69 Ps.-Athanasius/ps.-Eusebius Vercellensis, De Trinitate I, CCSL 9:14 (cf. PL 62:243): “[…]
Ergo quamuis in superioribus exemplis scribturarum tacita sint nomina personarum, tamen unitum nomen diuinitatis per omnia est in his demonstratum sicut et in hoc argumento ueritatis, in quo nomina personarum euidenter sunt ostensa et unitum nomen naturale cluse est declaratum, dicente Iohanne euangelista in epistula sua: Tres sunt, qui testimonium dicunt in cælo, pater et uerbum et spiritus, et in Christo Iesu unum sunt, non tamen unus est, quia non est eorum una persona.”
Ps.-Athanasius/ps.-Eusebius Vercellensis, De Trinitate I, CCSL 9:19 (cf. PL 62:246):
“Iam audisti superius euangelistam Iohannem in epistula sua tam absolute testantem: Tres sunt, qui testimonium dicunt in cælo, pater et uerbum et spiritus, et in Christo Iesu unum sunt.”
Ps.-Athanasius, De Trinitate X, CCSL 9:145 (cf. PL 62:297):
“Vnde et Iohannes in epistula sua ait: Tres sunt qui testimonium dicunt in cælo, pater, uerbum et spiritus: et in Christo Iesu unum sunt; non tamen unus est, quia non est eorum una persona.”
This section from book X appears to be a simple borrowing from the first section cited from book I.
p. 52 - Corbie - a third from ps.-Athanasius’ De Trinitate (Grantley does not mention this is Corbie ms.)
There is some evidence for this latter suggestion. From the late fourth century, early orthodox apologists cited the comma as evidence in their struggles against various heresies. We have already noted the appearance if the comma in the ps.-Athanasian De Trinitate.
SA: there is another quote where Grantley properly says that both Orthodox and non could use the same form for different purposes.
The fact that the form of the comma cited by Priscillian and the author of the Expositio fidei chatolice is identical shows how heterodox thinkers could use the same symbola as the orthodox party as the basis of very different systems of belief. The credal formulation unum sunt in Christo Iesu could be used by the author of the Expositio fidei chatolice to express the orthodox belief that the Spirit, water and blood testify unanimously to Christ as the Son of God. The same symbolum could be used by Priscillian or the Panchristian author of the Reply to Pope Damasus to show that the three persons of the Trinity are one God, and that this one God is Jesus Christ.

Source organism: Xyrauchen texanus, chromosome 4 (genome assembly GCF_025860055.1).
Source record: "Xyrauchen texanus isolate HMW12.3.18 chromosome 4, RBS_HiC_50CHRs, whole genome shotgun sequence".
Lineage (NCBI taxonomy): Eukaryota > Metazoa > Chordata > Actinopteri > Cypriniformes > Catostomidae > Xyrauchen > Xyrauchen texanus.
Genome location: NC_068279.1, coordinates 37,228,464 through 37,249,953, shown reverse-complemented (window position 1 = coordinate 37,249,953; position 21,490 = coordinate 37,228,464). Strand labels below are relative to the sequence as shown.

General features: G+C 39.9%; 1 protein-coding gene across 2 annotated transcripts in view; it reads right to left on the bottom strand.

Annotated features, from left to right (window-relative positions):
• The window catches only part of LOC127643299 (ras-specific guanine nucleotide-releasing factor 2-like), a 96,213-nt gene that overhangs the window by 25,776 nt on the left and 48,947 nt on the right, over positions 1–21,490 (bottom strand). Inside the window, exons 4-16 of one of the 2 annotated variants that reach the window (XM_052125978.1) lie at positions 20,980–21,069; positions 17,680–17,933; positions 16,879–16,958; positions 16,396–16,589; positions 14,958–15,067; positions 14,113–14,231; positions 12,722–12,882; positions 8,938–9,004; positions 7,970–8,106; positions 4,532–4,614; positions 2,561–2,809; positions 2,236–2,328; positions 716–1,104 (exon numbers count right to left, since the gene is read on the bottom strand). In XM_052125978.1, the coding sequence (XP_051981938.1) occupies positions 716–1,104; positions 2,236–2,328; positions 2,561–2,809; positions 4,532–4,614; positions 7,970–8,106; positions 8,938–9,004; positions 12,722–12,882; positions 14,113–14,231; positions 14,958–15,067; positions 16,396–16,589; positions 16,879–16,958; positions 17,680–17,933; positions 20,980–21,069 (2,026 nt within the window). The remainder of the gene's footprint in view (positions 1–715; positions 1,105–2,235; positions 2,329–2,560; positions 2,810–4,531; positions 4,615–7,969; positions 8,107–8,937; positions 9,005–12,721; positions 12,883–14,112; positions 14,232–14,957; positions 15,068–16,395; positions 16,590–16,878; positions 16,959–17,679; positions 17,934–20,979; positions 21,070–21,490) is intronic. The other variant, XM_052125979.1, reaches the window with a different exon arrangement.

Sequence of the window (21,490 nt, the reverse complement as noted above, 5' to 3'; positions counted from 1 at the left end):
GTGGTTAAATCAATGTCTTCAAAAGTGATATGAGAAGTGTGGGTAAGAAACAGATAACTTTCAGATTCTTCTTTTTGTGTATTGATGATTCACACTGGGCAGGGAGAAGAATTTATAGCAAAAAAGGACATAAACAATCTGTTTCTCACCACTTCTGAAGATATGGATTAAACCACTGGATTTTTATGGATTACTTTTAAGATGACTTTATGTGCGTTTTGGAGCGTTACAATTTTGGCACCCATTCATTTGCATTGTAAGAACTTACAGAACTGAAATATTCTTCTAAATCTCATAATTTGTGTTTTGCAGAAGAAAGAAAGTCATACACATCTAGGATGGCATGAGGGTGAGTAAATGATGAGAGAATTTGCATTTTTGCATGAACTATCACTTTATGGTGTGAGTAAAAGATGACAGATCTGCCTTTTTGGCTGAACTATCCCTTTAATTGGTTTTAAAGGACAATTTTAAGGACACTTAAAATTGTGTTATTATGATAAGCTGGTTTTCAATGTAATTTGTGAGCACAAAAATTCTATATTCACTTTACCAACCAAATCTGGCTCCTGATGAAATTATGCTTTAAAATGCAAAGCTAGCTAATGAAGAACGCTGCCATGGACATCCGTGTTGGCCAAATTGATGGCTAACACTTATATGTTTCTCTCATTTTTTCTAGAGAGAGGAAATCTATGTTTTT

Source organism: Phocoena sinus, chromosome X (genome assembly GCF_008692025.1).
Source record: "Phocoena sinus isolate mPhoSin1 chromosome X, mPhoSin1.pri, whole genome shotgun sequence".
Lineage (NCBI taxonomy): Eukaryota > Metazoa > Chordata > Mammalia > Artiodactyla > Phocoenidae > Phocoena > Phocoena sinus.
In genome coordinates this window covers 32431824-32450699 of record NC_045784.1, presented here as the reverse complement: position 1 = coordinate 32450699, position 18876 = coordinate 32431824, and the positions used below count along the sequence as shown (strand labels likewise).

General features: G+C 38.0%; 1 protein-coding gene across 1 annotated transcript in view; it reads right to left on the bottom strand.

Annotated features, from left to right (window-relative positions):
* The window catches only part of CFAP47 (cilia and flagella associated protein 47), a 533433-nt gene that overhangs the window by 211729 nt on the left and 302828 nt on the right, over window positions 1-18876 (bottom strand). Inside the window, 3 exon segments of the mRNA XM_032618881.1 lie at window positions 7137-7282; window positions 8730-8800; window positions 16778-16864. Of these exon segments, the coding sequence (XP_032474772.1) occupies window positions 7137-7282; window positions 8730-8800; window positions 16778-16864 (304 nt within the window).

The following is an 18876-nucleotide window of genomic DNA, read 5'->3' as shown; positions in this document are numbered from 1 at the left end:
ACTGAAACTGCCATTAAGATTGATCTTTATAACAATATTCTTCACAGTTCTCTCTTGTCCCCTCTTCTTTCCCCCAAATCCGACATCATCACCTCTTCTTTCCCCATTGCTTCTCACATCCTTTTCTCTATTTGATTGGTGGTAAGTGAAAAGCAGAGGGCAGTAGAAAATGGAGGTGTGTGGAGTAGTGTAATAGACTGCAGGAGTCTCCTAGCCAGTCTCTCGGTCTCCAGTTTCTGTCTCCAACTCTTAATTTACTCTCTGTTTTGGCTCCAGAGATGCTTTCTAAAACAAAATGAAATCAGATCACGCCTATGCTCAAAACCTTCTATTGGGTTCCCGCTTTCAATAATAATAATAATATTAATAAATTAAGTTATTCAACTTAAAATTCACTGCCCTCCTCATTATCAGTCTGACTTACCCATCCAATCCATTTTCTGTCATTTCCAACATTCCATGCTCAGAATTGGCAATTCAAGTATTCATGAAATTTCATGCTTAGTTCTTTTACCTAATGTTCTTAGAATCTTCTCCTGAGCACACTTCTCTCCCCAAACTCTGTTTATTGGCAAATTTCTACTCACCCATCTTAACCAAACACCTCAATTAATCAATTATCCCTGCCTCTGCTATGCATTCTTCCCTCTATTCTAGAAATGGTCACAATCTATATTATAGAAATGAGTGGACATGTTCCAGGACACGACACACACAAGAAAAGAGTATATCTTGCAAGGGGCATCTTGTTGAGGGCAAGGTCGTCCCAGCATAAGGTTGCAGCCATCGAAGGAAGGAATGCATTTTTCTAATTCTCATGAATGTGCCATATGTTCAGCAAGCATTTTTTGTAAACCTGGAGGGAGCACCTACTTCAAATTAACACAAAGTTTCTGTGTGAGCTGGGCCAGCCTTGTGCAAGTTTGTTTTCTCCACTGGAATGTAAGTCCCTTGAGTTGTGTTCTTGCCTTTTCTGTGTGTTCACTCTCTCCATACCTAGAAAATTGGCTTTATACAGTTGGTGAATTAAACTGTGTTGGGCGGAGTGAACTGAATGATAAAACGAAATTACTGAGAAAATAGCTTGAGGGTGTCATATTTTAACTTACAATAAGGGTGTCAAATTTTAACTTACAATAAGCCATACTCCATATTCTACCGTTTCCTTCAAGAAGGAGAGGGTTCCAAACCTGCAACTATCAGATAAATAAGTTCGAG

All these factors suggested to Babut that the comma was already to be found in the bibles of Priscillian’s orthodox opponents as well as in his own.45
Ficker, 1897, 55-57;
Ficker, Gerhard. Studien zu Vigilius von Thapsus. Leipzig: Barth, 1897.
Dattrino, 1976, 10-12 (assessment of evidence for the authorship of Eusebius Vercellensis), 118 (on the comma);
Dattrino, Lorenzo. Il De Trinitate pseudoatanasiano. Studia Ephemeridis Augustinianum 12. Rome: Institutum Patristicum Augustinianum, 1976
Brown, 1982, 782.
Brown, Raymond Edward. The Epistles of John. Translated with Introduction, Notes, and Commentary. Anchor Bible Commentaries 30. Garden City NY: Doubleday, 1982.
Lieu, Judith. The Theology of the Johannine Epistles. Cambridge: CUP, 1991.
Chiffet (1664) - no bibliographic
Kunstle (1905) a or b?
Künstle, Karl. Das Comma Ioanneum. Auf seine Herkunft untersucht. Freiburg: Herder, 1905a.
-----. Antipriscilliana: Dogmengeschichtliche Untersuchungen und Texte aus dem Streite gegen Priscillians Irrlehre. Freiburg: Herder, 1905b.
Morin, G. “Les douze livres sur la Trinité attribués à Vigile de Thapse,” Revue biblique 15
Saltet (1906) - no bibliographic